✔Fact Checker here.
The assistant vice provost writes:
"I am hopeful that the new financial aid advisory committee, as well as the socioeconomic diversity study being conducted by the Office of the Dean of Undergraduate Education, will help to bring financial aid into the public conversation at Duke..."
Well the assistant vice provost is pretty new here and perhaps she does not understand. How many studies by the Dean of Undergraduate Education have ever been made public to facilitate a conversation at Duke? Answer: none that FC is aware of.
I'd welcome hearing from Dean Nowicki with a list of studies he has made public, however, because Fact Checker always accepts correction. And I'd welcome a promise from Nowicki that the socioeconomic diversity study will be made public in full.
✔There are many internal studies that would be interesting fodder. For example a study that shows that black students -- considering the credentials they arrive with including high school grades and SAT scores -- do not get grades as high as admissions officers expected. No where near as high. The same is true for Hispanic students, but their grades do not lag as much as expected.
Perhaps the assistant vice provost can help Fact Checker obtain that study, although at the moment I am betting my tickets to the Carolina game (attention blogger named Crazy, here's your chance) that none of this will be transparent.
Loyal Readers, be advised that FC once asked for a list of all self-studies, not their data nor conclusions, just a list and was told this too is confidential.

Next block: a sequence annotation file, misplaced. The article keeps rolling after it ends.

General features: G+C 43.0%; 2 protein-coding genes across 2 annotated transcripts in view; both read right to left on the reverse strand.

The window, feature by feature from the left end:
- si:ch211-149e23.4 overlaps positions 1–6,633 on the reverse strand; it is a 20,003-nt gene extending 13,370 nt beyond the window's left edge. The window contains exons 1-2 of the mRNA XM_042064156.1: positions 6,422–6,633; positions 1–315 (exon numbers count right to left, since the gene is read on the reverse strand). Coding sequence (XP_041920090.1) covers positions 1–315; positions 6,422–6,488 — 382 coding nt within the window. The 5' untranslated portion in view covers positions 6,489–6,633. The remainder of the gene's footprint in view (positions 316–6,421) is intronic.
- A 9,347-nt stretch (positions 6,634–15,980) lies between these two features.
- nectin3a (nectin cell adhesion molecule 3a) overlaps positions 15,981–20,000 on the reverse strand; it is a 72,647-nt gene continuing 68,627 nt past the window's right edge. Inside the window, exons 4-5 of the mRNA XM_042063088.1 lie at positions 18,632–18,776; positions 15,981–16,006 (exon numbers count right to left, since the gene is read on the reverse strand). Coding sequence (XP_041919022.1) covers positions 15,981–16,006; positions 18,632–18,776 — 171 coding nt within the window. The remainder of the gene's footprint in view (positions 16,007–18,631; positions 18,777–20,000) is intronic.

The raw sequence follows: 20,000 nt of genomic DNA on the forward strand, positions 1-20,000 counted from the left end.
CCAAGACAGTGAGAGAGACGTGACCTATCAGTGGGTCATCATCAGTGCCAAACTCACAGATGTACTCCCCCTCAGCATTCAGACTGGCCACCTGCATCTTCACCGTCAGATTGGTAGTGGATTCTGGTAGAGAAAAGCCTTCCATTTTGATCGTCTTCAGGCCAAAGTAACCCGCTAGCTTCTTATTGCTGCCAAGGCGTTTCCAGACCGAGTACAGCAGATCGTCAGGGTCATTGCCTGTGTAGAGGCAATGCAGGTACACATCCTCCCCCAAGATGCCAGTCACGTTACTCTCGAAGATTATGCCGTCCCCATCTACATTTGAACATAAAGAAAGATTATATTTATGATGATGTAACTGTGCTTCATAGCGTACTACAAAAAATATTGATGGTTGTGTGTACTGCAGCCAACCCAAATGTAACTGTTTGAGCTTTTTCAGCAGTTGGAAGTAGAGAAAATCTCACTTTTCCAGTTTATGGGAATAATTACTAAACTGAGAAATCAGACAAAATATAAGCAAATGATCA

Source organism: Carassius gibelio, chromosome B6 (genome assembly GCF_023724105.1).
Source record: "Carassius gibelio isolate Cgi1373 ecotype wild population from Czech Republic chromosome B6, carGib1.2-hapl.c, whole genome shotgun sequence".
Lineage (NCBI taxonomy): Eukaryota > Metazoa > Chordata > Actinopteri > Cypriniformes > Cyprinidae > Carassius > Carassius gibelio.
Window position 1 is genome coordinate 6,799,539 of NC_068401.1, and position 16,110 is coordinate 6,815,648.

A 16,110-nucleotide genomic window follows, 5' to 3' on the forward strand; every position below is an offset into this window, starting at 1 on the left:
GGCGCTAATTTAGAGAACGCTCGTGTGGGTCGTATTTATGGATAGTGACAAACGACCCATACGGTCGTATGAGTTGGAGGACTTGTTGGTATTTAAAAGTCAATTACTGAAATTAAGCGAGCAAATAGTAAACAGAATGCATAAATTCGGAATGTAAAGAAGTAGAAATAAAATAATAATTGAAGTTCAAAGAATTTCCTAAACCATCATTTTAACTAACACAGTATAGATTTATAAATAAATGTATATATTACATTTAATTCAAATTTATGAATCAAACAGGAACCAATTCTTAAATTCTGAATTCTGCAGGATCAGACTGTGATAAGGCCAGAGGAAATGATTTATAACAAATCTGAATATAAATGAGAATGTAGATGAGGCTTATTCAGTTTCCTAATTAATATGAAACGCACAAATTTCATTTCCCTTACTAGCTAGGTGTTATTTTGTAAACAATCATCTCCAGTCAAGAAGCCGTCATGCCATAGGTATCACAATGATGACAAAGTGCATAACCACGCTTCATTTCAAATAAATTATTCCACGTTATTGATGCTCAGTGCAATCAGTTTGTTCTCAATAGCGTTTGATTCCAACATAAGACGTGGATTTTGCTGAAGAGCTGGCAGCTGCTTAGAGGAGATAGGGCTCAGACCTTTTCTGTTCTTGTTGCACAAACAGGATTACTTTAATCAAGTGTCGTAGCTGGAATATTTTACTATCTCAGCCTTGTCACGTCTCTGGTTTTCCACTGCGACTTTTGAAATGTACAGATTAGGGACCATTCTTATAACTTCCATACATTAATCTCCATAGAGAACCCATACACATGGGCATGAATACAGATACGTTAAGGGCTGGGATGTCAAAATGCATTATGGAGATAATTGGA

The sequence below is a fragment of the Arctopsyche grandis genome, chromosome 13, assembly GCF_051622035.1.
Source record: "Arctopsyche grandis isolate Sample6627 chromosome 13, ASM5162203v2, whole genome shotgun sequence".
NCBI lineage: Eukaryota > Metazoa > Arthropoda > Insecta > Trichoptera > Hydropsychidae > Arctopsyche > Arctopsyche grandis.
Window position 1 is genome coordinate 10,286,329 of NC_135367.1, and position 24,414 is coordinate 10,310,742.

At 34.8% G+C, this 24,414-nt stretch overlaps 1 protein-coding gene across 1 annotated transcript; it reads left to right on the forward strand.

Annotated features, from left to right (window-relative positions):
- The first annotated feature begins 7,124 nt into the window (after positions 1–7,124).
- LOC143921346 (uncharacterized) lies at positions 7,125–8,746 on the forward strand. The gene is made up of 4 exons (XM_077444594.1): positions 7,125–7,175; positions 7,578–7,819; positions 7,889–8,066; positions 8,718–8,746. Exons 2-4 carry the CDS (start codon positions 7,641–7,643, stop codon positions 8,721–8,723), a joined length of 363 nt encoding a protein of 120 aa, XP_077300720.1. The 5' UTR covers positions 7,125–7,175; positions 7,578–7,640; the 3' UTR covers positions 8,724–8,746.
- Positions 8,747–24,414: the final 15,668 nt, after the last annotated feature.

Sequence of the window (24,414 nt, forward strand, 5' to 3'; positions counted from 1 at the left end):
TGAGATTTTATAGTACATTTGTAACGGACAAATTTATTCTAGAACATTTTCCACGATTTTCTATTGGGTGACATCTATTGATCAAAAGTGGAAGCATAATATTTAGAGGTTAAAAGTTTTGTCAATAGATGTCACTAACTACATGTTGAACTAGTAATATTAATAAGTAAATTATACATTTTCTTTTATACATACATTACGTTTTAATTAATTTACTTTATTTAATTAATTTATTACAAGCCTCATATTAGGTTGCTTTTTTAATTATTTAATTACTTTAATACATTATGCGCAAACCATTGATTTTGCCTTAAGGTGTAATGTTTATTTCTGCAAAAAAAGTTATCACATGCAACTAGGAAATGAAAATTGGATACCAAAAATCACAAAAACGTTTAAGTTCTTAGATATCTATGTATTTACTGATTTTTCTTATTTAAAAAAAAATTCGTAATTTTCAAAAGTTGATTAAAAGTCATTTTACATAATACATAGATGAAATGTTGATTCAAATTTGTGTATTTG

As for the College Board, has Duke gone to the board and explained why being able to reveal its formulas would be very useful? Has Duke considered joining with other universities and building an alternative to the College Board system?
I'll bet you a drink on the Robertson bus to Chapel Hill (read today's column by Sandeep Prasanna to learn how soused it is)
that Duke has not taken either of these steps.
✔In the meantime, decency requires that Duke be consistent in stating the cost of attending school.
These numbers never match:
A) the cost of tuition, fees, room and board calculated by the financial aid office, as it appears on letters sent applicants about their prospective aid.
B) the numbers about the same items that appear in a news release after every February meeting of the Trustees, where they jack tuition.
C) the numbers on line under Quick Facts about Duke.
I also note that Quick Facts states that in 2009-10 (the latest year offered) "Four of 10 undergraduates receive need-based financial aid." However, the ever jolly fund-raisers in their just issued report on giving during the 2009-10 academic year -- filled with more self congratulation than donations -- state "nearly half of Duke undergraduates received some form of financial aid."
That's a difference of about 600 students.
✔✔Fact Checker. Counting everyone carefully.